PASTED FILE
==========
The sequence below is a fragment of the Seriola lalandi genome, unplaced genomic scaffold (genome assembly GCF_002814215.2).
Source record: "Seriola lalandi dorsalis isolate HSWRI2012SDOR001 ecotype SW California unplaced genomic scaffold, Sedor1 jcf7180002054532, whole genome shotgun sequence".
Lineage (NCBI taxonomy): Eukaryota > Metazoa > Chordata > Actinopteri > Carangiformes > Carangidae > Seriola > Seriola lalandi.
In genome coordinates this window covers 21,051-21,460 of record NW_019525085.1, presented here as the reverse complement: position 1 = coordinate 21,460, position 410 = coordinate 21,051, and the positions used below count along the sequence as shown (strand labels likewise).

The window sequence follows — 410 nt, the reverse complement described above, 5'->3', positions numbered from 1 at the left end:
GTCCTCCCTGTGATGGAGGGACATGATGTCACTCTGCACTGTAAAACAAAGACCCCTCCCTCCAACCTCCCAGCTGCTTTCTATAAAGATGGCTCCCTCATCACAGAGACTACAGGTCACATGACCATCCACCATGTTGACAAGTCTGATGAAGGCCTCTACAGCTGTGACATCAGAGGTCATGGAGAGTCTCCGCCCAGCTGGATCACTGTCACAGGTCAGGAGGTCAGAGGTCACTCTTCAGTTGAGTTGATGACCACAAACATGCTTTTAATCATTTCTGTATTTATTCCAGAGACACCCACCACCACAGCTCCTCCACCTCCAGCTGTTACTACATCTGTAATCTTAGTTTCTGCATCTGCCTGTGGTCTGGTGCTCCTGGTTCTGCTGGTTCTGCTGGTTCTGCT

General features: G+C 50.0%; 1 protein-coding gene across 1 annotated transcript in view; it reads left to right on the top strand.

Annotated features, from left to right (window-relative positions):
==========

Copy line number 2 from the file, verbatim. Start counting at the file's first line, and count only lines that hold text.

Source record: "Seriola lalandi dorsalis isolate HSWRI2012SDOR001 ecotype SW California unplaced genomic scaffold, Sedor1 jcf7180002054532, whole genome shotgun sequence".